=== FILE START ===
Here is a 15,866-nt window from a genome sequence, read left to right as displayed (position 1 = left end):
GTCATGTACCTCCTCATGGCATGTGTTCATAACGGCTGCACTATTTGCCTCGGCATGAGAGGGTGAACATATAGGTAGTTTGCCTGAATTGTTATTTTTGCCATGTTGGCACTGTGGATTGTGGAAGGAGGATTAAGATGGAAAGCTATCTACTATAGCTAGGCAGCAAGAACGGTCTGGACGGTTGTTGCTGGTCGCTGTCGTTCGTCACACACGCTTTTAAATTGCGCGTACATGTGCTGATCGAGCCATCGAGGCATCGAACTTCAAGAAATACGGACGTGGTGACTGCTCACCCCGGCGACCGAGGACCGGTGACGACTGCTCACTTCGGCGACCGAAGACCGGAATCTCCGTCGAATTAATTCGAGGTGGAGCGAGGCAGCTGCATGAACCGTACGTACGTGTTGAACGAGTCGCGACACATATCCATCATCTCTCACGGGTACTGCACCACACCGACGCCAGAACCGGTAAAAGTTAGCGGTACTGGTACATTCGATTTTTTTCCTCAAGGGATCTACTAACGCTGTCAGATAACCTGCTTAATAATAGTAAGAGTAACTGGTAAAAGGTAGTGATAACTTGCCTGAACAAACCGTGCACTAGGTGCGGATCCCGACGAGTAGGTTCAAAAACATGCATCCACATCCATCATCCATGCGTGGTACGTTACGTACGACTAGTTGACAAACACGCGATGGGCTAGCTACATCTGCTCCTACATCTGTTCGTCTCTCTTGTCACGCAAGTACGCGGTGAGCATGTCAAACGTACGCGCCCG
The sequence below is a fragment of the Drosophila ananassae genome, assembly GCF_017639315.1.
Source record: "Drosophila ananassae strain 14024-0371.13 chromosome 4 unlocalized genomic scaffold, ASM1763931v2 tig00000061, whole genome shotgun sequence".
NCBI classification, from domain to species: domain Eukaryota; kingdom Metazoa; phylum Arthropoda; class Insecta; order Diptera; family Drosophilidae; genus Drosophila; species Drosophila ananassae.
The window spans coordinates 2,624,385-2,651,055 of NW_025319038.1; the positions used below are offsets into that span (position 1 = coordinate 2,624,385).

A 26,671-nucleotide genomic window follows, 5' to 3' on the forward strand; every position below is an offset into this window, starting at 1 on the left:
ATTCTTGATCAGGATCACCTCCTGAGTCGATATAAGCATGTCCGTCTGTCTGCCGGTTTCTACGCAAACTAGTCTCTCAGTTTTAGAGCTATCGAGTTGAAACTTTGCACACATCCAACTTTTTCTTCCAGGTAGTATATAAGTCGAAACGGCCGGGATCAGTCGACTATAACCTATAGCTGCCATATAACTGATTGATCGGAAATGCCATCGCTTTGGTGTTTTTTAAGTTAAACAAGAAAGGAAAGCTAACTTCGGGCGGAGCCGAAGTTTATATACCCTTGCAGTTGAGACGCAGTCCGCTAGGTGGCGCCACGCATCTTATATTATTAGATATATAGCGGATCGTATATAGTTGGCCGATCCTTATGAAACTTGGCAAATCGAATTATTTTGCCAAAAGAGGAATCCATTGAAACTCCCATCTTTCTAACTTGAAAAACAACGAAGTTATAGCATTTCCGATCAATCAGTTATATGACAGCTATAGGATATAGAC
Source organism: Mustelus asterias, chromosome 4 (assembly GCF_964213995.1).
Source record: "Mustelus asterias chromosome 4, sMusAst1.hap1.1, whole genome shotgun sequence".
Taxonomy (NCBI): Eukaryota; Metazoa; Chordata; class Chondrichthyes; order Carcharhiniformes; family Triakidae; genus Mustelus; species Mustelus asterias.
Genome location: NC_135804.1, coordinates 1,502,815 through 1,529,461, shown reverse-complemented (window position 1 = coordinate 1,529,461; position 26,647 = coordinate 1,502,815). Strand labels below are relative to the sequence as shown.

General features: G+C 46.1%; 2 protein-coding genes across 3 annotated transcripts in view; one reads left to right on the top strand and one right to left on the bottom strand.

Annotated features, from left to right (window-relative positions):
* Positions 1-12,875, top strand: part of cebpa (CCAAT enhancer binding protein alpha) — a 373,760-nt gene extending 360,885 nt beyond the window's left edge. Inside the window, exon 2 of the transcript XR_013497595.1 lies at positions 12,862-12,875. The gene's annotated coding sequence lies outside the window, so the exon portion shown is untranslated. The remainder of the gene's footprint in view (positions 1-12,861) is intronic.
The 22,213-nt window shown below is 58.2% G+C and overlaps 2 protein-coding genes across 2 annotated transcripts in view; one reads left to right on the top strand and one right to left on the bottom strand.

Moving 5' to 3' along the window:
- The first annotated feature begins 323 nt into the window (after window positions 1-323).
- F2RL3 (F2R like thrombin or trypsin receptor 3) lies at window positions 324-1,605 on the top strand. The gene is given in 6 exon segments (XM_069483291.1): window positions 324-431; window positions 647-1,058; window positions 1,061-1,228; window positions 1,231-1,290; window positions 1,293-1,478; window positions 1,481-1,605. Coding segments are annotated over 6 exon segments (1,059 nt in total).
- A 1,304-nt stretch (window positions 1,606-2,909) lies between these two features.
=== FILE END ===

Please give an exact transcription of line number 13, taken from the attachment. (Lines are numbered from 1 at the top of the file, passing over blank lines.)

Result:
General features: G+C 46.1%; 2 protein-coding genes across 3 annotated transcripts in view; one reads left to right on the top strand and one right to left on the bottom strand.